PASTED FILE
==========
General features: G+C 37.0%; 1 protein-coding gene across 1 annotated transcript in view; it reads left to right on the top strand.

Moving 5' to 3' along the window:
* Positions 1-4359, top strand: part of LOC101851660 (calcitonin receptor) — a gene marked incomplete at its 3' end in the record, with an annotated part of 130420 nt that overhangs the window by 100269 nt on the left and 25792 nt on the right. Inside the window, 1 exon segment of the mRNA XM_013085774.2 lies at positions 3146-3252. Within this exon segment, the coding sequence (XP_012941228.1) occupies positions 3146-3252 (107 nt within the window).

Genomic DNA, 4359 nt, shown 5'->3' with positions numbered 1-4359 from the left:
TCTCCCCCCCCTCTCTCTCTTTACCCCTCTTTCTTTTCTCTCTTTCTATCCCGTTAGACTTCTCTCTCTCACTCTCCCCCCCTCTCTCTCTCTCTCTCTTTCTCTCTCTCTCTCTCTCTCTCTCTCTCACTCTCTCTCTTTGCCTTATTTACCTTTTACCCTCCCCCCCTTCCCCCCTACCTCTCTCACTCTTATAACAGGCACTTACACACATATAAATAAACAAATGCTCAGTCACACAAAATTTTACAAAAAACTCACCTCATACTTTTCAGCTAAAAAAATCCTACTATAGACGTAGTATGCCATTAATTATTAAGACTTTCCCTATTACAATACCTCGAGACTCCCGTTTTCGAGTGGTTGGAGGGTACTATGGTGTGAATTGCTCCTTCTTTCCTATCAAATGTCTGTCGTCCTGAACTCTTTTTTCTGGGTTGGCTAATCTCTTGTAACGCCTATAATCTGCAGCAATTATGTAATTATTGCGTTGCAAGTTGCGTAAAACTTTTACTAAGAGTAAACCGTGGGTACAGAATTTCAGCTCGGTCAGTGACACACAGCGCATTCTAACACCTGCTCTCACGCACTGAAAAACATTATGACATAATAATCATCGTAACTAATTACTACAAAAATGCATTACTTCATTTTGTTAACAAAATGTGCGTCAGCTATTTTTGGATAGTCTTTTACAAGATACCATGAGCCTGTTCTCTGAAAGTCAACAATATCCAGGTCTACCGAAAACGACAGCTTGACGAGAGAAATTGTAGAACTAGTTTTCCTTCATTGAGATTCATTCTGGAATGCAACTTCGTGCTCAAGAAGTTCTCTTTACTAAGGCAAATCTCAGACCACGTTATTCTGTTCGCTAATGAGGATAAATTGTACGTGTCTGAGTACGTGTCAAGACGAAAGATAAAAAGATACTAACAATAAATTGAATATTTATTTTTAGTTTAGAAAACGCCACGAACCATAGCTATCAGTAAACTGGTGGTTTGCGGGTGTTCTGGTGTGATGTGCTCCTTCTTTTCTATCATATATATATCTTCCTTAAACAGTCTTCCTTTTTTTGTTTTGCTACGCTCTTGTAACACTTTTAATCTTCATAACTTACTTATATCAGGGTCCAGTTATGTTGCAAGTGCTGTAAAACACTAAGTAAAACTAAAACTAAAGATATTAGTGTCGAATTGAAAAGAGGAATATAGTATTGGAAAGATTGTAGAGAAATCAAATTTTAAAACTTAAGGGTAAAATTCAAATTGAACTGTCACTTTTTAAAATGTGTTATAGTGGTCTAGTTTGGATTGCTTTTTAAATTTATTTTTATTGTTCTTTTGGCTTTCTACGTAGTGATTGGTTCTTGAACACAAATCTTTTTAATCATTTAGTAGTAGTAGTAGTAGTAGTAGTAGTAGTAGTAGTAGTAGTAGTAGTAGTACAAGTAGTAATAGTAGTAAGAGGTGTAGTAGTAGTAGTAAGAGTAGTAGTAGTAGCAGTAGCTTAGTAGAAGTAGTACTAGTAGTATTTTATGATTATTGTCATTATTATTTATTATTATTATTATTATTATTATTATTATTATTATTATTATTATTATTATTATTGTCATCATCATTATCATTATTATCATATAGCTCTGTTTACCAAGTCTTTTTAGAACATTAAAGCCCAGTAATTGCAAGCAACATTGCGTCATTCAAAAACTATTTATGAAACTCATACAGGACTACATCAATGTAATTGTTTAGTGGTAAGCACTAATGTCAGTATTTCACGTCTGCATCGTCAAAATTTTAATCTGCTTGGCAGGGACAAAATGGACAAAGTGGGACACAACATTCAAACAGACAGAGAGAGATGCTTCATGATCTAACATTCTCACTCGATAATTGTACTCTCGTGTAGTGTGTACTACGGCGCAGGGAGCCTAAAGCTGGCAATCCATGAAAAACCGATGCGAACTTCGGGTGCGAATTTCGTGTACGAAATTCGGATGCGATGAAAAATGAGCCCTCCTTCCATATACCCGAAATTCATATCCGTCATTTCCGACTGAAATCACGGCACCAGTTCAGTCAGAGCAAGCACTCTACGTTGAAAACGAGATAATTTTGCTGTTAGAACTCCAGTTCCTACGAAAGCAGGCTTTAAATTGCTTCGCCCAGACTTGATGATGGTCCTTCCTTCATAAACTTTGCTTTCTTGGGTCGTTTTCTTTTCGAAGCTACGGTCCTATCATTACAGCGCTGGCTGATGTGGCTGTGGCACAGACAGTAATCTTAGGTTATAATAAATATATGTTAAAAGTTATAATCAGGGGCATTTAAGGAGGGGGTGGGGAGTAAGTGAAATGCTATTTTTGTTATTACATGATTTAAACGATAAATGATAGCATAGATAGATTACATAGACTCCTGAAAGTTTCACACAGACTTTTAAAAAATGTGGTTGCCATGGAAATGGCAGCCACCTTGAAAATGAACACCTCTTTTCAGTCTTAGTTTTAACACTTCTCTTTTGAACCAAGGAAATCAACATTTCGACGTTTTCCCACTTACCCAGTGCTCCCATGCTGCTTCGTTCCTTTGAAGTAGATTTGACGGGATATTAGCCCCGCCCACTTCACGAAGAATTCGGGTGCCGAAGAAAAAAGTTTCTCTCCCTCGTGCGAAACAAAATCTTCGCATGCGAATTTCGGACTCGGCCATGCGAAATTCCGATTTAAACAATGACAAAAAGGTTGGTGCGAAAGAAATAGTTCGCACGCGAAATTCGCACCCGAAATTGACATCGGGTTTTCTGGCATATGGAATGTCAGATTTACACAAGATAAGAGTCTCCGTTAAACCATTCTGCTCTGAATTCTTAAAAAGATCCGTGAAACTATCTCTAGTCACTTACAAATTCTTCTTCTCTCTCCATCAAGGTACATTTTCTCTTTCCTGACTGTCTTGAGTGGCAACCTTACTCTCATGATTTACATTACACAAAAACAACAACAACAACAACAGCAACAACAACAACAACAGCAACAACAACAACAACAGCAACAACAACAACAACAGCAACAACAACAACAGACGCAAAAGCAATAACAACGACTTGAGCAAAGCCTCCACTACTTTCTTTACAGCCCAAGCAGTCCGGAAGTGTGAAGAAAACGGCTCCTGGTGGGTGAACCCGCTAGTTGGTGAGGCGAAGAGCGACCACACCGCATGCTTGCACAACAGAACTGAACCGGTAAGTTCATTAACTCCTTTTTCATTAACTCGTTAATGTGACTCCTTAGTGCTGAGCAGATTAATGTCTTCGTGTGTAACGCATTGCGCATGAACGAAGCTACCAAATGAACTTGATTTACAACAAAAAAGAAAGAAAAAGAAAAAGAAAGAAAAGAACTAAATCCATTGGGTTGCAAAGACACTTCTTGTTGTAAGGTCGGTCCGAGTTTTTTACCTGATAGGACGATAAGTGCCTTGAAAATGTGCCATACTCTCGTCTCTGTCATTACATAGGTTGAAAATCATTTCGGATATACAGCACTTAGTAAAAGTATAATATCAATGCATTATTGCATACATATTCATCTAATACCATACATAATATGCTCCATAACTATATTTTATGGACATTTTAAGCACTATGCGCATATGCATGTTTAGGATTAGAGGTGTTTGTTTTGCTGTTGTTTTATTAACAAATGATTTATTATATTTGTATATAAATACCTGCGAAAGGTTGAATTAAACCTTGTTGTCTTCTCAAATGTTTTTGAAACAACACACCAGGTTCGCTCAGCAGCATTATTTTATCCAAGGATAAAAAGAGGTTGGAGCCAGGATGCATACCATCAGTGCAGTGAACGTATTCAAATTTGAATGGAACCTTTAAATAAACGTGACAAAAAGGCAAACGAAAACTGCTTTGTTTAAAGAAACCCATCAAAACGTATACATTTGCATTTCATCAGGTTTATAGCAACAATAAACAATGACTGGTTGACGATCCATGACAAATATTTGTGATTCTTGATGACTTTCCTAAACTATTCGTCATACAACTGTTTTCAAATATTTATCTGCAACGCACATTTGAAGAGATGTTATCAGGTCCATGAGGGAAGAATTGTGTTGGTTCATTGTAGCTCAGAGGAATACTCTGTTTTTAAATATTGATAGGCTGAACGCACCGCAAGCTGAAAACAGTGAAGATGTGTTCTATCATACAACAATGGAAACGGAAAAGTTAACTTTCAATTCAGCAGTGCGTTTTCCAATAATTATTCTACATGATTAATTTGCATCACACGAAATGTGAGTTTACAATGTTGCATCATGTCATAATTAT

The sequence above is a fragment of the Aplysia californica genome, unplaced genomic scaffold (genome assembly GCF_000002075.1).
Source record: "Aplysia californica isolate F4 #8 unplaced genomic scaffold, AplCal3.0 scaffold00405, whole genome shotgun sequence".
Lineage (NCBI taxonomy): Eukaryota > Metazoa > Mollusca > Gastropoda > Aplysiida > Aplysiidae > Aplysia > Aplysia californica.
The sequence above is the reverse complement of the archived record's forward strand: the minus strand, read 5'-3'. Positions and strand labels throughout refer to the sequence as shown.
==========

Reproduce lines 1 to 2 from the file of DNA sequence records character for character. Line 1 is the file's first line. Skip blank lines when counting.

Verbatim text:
General features: G+C 37.0%; 1 protein-coding gene across 1 annotated transcript in view; it reads left to right on the top strand.

Moving 5' to 3' along the window: